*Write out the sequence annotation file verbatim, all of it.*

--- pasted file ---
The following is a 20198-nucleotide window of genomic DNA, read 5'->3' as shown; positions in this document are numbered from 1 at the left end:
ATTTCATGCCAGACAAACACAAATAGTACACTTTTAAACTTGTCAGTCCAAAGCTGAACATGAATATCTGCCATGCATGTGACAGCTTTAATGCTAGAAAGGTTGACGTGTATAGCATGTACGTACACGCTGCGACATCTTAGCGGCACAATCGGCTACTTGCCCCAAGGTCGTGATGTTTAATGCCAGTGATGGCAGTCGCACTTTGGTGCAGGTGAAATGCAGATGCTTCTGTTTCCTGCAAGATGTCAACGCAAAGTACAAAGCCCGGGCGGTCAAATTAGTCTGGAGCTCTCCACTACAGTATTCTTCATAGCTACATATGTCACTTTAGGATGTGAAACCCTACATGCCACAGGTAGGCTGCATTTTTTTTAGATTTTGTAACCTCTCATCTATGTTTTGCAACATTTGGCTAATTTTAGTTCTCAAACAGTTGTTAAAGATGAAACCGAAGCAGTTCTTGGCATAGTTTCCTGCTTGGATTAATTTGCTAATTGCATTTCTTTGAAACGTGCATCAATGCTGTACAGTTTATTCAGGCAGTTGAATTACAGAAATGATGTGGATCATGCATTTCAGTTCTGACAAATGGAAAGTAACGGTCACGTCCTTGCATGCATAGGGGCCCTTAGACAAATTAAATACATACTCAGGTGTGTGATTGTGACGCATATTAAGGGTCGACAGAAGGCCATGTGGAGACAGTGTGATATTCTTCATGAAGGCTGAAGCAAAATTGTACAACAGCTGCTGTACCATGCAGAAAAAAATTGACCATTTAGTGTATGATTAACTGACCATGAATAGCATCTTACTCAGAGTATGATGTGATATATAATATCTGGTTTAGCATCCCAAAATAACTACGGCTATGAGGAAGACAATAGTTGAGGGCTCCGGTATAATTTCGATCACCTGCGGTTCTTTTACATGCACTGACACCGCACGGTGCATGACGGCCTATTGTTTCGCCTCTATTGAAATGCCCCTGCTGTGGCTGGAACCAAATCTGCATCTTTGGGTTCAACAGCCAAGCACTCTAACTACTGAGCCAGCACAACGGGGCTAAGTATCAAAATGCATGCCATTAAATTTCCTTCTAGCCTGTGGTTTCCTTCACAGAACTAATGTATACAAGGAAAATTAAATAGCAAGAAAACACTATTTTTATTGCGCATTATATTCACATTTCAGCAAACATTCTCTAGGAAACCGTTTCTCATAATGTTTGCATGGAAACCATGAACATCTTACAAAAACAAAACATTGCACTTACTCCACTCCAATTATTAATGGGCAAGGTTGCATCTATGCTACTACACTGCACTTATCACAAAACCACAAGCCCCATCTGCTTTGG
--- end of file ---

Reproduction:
The following is a 20198-nucleotide window of genomic DNA, read 5'->3' as shown; positions in this document are numbered from 1 at the left end:
ATTTCATGCCAGACAAACACAAATAGTACACTTTTAAACTTGTCAGTCCAAAGCTGAACATGAATATCTGCCATGCATGTGACAGCTTTAATGCTAGAAAGGTTGACGTGTATAGCATGTACGTACACGCTGCGACATCTTAGCGGCACAATCGGCTACTTGCCCCAAGGTCGTGATGTTTAATGCCAGTGATGGCAGTCGCACTTTGGTGCAGGTGAAATGCAGATGCTTCTGTTTCCTGCAAGATGTCAACGCAAAGTACAAAGCCCGGGCGGTCAAATTAGTCTGGAGCTCTCCACTACAGTATTCTTCATAGCTACATATGTCACTTTAGGATGTGAAACCCTACATGCCACAGGTAGGCTGCATTTTTTTTAGATTTTGTAACCTCTCATCTATGTTTTGCAACATTTGGCTAATTTTAGTTCTCAAACAGTTGTTAAAGATGAAACCGAAGCAGTTCTTGGCATAGTTTCCTGCTTGGATTAATTTGCTAATTGCATTTCTTTGAAACGTGCATCAATGCTGTACAGTTTATTCAGGCAGTTGAATTACAGAAATGATGTGGATCATGCATTTCAGTTCTGACAAATGGAAAGTAACGGTCACGTCCTTGCATGCATAGGGGCCCTTAGACAAATTAAATACATACTCAGGTGTGTGATTGTGACGCATATTAAGGGTCGACAGAAGGCCATGTGGAGACAGTGTGATATTCTTCATGAAGGCTGAAGCAAAATTGTACAACAGCTGCTGTACCATGCAGAAAAAAATTGACCATTTAGTGTATGATTAACTGACCATGAATAGCATCTTACTCAGAGTATGATGTGATATATAATATCTGGTTTAGCATCCCAAAATAACTACGGCTATGAGGAAGACAATAGTTGAGGGCTCCGGTATAATTTCGATCACCTGCGGTTCTTTTACATGCACTGACACCGCACGGTGCATGACGGCCTATTGTTTCGCCTCTATTGAAATGCCCCTGCTGTGGCTGGAACCAAATCTGCATCTTTGGGTTCAACAGCCAAGCACTCTAACTACTGAGCCAGCACAACGGGGCTAAGTATCAAAATGCATGCCATTAAATTTCCTTCTAGCCTGTGGTTTCCTTCACAGAACTAATGTATACAAGGAAAATTAAATAGCAAGAAAACACTATTTTTATTGCGCATTATATTCACATTTCAGCAAACATTCTCTAGGAAACCGTTTCTCATAATGTTTGCATGGAAACCATGAACATCTTACAAAAACAAAACATTGCACTTACTCCACTCCAATTATTAATGGGCAAGGTTGCATCTATGCTACTACACTGCACTTATCACAAAACCACAAGCCCCATCTGCTTTGG